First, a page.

A Victorian Society
(Oldham Photographic Society, the first 150 years by Christine Widdall)
Available from amazon.co.uk
326 pages and more than 300 pictures... £15 including postage
"A Victorian Society" is a book about early photography and photographers, told against the backdrop of life in what was to become the most productive cotton spinning town in the world.
In 1867, when photography was still in its infancy, a group of photographers from Oldham and District met at the Hare and Hounds Inn, Yorkshire Street, and founded the Oldham Photographic Society and some of these men would provide the early photographic studios in the town. The photographic portrait had been accessible only to the wealthy but now it was beginning to be affordable by all but the poorest in society.
One evening each week, the early photographers of Oldham met to share knowledge and to collect photographs in their album, which has mostly lain unseen in the society's archives for over 100 years. "A Victorian Society" has more than 300 black and white photographs and illustrations, many of which are published here for the first time.
The book first traces the early days of photography through the lives of the pioneers, in France and Britain, whose work led to the creation of the permanent photographic image, paving the way for all professional and amateur photography.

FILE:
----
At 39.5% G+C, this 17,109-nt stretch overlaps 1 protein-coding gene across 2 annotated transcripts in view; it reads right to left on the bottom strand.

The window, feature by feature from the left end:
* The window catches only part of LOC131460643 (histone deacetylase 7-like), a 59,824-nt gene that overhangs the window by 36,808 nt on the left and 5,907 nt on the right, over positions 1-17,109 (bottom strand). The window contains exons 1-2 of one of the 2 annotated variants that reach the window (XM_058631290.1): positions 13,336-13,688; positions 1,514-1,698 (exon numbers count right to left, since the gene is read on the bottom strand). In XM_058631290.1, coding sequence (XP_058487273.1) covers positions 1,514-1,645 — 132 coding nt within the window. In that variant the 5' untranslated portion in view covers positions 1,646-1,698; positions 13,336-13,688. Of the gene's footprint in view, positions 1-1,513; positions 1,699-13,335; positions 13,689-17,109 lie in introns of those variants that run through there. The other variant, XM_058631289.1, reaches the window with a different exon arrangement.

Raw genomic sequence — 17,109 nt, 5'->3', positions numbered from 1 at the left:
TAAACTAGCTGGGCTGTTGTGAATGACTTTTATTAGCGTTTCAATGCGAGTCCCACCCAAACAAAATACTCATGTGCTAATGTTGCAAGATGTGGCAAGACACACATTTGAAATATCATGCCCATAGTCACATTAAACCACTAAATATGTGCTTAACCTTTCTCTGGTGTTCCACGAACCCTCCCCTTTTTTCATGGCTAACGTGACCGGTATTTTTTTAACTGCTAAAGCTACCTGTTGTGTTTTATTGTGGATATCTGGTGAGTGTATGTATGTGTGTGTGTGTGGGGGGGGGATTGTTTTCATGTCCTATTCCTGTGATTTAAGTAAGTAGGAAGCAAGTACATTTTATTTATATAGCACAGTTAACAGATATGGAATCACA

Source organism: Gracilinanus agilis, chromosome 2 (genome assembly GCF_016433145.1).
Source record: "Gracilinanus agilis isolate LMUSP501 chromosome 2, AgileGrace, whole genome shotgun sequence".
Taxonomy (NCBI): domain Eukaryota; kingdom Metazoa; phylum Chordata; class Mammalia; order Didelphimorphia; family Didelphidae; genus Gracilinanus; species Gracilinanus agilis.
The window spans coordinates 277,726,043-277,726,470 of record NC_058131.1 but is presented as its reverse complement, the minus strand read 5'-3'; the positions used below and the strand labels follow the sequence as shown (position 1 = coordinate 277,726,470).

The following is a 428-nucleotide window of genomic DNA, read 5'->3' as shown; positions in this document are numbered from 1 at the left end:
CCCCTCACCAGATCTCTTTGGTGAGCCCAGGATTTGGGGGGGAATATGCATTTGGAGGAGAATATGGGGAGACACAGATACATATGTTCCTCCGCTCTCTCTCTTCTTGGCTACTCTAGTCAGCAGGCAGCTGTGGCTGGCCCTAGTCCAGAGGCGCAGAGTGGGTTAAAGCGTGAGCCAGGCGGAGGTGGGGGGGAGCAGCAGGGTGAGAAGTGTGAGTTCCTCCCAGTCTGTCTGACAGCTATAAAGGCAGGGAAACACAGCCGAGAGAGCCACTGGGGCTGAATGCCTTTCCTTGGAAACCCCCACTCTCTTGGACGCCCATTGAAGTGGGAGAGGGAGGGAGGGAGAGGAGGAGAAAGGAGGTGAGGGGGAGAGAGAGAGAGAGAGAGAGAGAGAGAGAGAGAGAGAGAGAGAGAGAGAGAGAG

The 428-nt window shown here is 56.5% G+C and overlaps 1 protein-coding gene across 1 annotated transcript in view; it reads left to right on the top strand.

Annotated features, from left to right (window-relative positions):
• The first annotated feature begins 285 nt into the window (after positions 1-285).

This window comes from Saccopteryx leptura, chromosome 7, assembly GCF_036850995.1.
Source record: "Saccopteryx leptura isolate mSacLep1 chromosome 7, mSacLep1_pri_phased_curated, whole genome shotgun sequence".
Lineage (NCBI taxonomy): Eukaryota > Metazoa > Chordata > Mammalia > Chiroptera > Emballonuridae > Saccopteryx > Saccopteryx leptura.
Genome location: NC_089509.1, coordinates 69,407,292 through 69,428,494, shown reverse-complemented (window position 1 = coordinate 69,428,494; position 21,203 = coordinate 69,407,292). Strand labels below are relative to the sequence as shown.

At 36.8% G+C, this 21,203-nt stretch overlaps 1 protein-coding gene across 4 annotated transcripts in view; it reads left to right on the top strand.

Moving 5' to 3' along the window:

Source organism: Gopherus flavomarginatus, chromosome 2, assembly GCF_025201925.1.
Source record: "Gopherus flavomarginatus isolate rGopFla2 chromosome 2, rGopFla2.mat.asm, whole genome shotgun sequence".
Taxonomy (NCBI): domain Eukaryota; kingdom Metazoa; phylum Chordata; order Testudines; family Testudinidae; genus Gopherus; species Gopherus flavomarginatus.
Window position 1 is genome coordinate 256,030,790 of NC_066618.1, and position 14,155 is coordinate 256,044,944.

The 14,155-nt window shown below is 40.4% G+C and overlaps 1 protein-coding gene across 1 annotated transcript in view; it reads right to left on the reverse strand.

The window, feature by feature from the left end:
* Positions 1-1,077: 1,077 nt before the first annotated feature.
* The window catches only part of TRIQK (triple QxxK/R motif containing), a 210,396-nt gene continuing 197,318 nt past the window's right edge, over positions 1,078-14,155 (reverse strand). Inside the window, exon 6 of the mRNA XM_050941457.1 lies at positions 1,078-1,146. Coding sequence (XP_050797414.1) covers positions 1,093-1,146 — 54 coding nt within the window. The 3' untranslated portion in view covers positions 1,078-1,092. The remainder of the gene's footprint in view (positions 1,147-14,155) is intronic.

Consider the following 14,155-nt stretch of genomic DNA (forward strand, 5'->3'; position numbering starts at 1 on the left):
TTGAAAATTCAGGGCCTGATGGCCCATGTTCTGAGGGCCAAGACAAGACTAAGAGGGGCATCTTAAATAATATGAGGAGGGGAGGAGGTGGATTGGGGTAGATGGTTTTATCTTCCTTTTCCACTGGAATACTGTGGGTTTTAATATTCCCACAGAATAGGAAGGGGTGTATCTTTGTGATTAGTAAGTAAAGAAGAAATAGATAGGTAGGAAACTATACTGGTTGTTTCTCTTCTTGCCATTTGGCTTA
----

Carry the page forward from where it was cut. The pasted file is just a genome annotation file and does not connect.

After the Lancashire cotton famine, the late 1860s marked the beginning of the most exciting period of Oldham's history. The author examines the rise of the town to become one of the most important cotton spinning and textile engineering towns in the world and follows its progress through phenomenal growth to eventual decline.
The Victorian age was the "Age of Invention" and the Oldham Photographic Society reflects that through its early members, many of whom rose to prominence in the world of photography, commerce and manufacturing, some of their businesses achieving national and international importance. Using genealogy sources and historic publications, the author researched the lives of many of the society's Victorian members and brings them together in a social group not studied before. Their stories give a real insight into their origins, successes, rise to fortune, failures and personal tragedies.
The book concludes with a guide on how to date old photographs.